Users must realize that these are not FAA-approved procedures; they are provided only for supplemental navigation and situational awareness purposes. Garmin makes it clear that these are not approved approaches and there might be obstacles.
Notice in the screen shots of the GTN 750 that RNAV (GPS) approaches could exist alongside visual approaches. This example is for KPMP (Pompano Beach). Notice the visual approach and the RNAV (GPS) approach, both to Runway 06. If I have a choice in VMC, I would use the RNAV (GPS) approach because it would guarantee obstacle clearance.
These visual approaches are provided in the latest software update in the GTNs, V6.30. Note that even with the latest software in your G1000, the feature might not be available because it is up to the OEMs, not Garmin, to make this feature available. Reliable sources indicated that neither Piper nor Cirrus is offering the approaches.
Not-So Big Airport
Let’s come back to look at the CVFP that started this whole exploration. With no offense to St. Pete-Clearwater Airport, it is not a major airline airport. Weather requirements for the North Bay Visual RWY 18L are 2100-3. The altitudes are recommended and are based on noise abatement procedures. Most of the flight path is over Tampa Bay rather than Clearwater. The procedure is not authorized at night because it might be difficult to see the ground references such as the Causeway Bridge. Interestingly, currently there is no Runway 18R at KPIE so you’re left to wonder when the FAA will update the procedure to just Runway 18.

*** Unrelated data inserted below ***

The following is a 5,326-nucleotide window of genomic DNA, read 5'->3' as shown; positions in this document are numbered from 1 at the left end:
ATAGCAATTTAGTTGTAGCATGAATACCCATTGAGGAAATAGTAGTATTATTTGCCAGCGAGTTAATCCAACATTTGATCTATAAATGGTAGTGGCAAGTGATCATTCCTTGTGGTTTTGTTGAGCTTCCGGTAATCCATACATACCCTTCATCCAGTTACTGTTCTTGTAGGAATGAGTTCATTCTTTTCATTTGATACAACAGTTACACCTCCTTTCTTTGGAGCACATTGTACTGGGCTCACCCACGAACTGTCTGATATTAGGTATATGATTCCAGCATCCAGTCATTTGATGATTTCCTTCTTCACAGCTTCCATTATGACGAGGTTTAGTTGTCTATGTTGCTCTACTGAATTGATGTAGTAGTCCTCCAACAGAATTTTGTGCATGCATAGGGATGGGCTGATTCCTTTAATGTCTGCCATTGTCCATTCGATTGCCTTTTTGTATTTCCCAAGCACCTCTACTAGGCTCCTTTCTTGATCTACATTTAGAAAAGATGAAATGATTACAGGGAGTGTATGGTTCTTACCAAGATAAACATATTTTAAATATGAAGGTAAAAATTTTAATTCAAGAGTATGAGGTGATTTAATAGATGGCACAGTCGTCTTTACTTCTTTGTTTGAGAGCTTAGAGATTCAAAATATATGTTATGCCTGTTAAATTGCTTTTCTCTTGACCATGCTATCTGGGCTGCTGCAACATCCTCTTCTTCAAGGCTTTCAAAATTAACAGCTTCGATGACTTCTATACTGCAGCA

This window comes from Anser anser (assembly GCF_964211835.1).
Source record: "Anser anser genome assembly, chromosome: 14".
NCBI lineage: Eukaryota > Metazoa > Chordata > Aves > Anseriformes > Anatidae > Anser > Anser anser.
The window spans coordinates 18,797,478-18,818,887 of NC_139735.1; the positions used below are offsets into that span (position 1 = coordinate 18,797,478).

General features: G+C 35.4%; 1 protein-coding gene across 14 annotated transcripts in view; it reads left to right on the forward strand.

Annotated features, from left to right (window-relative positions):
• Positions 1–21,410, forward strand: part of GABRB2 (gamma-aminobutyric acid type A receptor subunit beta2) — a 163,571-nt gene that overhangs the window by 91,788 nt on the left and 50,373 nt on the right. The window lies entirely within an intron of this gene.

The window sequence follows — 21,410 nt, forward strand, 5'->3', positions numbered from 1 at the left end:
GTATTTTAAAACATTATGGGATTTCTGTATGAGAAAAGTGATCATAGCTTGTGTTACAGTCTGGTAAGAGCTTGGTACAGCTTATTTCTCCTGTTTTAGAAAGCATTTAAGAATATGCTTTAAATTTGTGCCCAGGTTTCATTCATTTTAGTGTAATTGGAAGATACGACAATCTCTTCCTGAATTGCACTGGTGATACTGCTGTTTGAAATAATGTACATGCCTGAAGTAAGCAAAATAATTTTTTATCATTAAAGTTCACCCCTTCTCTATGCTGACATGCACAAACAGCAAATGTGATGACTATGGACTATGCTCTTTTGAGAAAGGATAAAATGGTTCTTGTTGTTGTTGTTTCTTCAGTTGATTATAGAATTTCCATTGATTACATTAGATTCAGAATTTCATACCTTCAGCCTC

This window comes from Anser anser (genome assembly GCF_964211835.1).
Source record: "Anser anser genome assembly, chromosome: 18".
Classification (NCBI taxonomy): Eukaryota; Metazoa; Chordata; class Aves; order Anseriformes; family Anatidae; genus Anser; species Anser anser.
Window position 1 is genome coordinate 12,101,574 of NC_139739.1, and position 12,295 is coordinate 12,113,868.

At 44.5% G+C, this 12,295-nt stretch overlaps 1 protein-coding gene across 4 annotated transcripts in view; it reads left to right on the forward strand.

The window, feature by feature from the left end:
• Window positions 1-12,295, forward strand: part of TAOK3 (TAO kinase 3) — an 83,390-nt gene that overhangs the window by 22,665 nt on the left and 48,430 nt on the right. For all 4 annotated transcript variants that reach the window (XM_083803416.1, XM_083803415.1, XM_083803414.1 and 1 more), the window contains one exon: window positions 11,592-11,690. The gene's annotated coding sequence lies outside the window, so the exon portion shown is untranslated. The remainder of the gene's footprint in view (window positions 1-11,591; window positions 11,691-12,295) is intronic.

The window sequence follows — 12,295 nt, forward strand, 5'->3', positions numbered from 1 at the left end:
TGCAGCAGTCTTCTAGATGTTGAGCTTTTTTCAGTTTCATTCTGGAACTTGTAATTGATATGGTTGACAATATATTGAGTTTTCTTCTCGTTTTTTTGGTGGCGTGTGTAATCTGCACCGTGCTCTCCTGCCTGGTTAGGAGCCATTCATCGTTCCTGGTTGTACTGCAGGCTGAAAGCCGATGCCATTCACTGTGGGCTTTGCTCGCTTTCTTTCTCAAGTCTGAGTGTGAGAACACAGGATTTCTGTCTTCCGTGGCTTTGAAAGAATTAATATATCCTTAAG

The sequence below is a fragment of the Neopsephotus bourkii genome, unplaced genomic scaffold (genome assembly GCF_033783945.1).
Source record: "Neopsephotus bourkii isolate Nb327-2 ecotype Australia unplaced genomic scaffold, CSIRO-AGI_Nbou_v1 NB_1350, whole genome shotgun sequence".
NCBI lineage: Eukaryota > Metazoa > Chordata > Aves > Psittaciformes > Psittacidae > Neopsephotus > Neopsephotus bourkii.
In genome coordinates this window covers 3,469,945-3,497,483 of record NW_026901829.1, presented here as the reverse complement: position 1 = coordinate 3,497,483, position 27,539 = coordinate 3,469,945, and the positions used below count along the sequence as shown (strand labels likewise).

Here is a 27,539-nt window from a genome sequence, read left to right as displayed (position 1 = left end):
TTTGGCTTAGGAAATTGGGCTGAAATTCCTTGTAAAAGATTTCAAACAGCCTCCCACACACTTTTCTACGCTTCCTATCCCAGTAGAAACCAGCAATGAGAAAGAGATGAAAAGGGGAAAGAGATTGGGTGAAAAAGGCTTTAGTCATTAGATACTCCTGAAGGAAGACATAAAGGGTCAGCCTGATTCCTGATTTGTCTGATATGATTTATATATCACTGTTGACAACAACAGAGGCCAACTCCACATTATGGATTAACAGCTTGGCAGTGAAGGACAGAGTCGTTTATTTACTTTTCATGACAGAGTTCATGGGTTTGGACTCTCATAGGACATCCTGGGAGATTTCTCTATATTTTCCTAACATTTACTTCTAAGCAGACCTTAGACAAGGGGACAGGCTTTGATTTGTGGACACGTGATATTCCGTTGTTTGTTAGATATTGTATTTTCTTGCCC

Next time you’re flying your piston-GA aircraft into the Tampa / St. Pete area, talk to Tampa Approach and ask for a practice: North Bay Visual RWY 18. It is a nice flight. If however, you are not familiar with the area, I would suggest looking at Google Earth to identify the ground references. In fact, as part of pre-flight planning when I fly to non-familiar airports, I also study Google Earth for distinguishing landmarks.
Here to Stay?
While probably not a high priority for the FAA, especially given the emphasis in developing new GPS approaches and NEXTGEN, I think that charting visual procedures for busy general aviation airports for piston airplanes increases safety with their clear tracks in visual conditions for IFR traffic. Such procedures could, of course, also be used by VFR traffic, better fitting everyone into the same flow.
Separately, the latest software (v6.30) for the Garmin GTN Nav/Com/GPS navigators does allow users to load “visual” approaches. These visual approaches are not instrument approaches; they’re just mathematical constructs that don’t guarantee clearance from … anything. (See the sidebar for more information.) Nonetheless, this additional guidance for a visual should add to safety, especially approaching an airport at night without approach lights and VASIs.